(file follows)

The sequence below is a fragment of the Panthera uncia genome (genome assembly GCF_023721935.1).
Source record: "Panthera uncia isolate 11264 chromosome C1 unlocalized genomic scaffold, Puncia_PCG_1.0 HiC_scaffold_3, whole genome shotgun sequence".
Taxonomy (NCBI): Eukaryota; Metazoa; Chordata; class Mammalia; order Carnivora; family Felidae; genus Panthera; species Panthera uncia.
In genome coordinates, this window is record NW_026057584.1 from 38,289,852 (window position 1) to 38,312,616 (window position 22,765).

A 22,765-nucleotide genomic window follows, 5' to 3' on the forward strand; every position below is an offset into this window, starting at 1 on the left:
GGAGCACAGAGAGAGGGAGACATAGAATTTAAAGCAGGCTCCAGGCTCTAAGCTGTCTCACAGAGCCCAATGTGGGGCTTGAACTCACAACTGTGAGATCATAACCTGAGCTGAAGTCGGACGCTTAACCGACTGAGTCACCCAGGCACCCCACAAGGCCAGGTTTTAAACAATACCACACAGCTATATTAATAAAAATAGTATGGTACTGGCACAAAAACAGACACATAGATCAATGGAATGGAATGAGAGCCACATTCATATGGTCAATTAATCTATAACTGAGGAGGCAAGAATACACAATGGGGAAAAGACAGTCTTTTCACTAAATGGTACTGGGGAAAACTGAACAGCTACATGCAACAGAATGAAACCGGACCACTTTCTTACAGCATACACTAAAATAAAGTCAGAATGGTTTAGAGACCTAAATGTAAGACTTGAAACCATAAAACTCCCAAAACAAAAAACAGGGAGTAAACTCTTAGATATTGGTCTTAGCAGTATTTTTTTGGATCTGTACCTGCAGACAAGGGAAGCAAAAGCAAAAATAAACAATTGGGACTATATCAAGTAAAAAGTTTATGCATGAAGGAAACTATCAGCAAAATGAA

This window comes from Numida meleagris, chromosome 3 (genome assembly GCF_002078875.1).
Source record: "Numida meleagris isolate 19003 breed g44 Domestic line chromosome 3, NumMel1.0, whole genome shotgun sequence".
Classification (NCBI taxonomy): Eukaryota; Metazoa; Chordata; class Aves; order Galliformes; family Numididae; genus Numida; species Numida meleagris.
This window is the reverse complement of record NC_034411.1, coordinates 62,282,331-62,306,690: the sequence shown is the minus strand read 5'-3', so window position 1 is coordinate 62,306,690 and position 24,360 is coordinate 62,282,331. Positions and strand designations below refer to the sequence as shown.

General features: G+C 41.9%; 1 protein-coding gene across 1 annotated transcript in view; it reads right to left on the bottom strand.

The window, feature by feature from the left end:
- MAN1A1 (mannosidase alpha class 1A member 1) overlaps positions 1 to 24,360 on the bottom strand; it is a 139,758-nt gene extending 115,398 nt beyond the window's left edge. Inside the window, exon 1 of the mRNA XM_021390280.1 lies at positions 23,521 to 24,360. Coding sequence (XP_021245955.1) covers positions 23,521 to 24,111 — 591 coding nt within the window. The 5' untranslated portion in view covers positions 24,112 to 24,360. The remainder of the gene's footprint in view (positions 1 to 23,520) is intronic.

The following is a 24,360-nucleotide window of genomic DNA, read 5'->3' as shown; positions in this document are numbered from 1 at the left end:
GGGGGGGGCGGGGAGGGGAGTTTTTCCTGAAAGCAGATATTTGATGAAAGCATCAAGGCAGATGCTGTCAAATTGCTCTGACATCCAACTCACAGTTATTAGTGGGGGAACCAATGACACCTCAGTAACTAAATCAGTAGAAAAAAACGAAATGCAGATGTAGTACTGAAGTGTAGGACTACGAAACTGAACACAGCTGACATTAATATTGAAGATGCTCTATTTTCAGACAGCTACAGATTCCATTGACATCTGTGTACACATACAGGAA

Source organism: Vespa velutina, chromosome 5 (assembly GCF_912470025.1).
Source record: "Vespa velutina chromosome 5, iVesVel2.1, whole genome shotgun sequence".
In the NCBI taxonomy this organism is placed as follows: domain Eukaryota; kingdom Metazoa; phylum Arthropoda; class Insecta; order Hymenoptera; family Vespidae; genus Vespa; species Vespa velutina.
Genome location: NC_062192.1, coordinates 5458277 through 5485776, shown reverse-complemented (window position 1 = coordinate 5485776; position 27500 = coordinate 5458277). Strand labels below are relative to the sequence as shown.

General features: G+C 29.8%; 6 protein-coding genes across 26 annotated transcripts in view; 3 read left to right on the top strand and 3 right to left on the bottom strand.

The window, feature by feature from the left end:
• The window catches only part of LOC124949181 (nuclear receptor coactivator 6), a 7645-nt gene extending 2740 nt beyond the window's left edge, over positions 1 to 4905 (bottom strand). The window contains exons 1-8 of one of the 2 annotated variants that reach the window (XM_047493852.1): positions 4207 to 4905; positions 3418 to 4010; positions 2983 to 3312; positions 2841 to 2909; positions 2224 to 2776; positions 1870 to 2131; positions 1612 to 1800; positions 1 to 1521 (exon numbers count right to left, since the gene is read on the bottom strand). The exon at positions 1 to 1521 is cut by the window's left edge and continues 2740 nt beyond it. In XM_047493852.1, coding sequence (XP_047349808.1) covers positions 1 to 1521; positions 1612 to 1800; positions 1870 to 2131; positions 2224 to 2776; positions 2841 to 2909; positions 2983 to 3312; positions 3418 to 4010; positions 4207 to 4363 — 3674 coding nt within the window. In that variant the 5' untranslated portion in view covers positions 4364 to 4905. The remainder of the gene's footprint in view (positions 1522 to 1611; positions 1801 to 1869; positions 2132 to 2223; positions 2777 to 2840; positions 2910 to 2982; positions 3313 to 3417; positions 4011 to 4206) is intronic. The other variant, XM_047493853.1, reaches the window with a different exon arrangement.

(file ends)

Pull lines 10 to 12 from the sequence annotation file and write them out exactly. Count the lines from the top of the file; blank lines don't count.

This window is the reverse complement of record NC_034411.1, coordinates 62,282,331-62,306,690: the sequence shown is the minus strand read 5'-3', so window position 1 is coordinate 62,306,690 and position 24,360 is coordinate 62,282,331. Positions and strand designations below refer to the sequence as shown.

General features: G+C 41.9%; 1 protein-coding gene across 1 annotated transcript in view; it reads right to left on the bottom strand.

The window, feature by feature from the left end: